Take sweet potatoes—okay, what can I do with sweet potatoes that hadn’t been done before? I can make a sweet potato spritz. I can make a fabulous cocktail.
Or collard greens. The reality of it is very few people have collard greens in the summertime at a barbecue or outdoor things because they are kind of heavy, but I’m like how can I bring in leafy greens to Watermelon and Red Birds? So I created this beautiful pesto with plums.
In the introduction you write, “This book is intended to be light with the pleasures of food and heavy with the weight of history.” We’ve talked about how you made a point to depart from history. But throughout the book, you connect these recipes and their ingredients back to the historical realities for Black Americans. Why was it important to you to connect those dots?
I couldn’t just present a recipe and pretend that, “Hey, look at the food. We’re so happy!” I think the brilliant thing about Black folks is, in a time of deep, immense pain, we can still spring up and be happy. You know, think about the Black funeral, we’re at the repast, there’s food, and people are smiling. It’s like a family reunion. Or think about the summer of 2020 when we were dealing with the killing of George Floyd. You would still see all these beautiful, pop-up dance parties in Brooklyn. Or think about what this summer is going to look like—finally, after two years of being locked in, we can safely gather with family and friends. Through all this sadness, there’s still this joy.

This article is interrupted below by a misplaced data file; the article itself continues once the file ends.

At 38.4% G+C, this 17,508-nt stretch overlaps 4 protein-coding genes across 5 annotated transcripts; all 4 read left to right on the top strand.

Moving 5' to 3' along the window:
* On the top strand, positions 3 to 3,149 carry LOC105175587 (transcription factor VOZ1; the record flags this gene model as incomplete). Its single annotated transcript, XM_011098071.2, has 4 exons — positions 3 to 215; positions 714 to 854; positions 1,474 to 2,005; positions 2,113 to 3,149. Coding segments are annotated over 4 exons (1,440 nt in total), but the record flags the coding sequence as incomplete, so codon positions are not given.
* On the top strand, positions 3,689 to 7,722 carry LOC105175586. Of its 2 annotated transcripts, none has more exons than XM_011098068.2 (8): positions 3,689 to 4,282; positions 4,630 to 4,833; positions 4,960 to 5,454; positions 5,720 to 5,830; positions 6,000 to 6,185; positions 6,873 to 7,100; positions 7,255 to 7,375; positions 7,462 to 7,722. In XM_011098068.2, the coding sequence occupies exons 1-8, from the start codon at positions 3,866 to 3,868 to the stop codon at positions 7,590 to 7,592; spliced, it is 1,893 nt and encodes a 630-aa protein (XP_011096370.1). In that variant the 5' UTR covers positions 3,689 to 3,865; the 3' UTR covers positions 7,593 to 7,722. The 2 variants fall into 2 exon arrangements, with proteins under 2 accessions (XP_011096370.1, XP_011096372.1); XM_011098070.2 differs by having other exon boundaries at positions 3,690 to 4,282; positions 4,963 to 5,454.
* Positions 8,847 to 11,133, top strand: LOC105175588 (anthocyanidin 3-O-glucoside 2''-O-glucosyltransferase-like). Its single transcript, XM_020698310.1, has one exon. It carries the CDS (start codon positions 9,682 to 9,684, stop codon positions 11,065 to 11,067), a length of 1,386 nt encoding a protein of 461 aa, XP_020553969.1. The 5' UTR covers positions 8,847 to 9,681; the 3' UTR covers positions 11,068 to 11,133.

Throughout the book, I wanted to give people nuggets of history. Talk a little bit about the Texas State Fair being desegregated and what that meant. Yes, you have all these fabulous corn dogs and Frito pie, but for Black people, we only got that one day. So, I wanted to make sure that all Americans understand that liberation, freedom, and jubilee—even after 1865, even now—is still being won. Even though we’re still fighting, we still can celebrate, and we still can be happy and still gather around the table. That was my goal, to show that there’s this dichotomy. There’s two worlds that Black Americans are always living in, and that is a joy and a deep longing for equality and complete freedom.
Speaking of summer 2020, Juneteenth for a long time has been a holiday that was for Black Americans. And of course, it is still for us in many ways. But, that summer changed the scale of recognition and awareness that everyone has of Juneteenth. Was that on your mind at all when you were writing this book?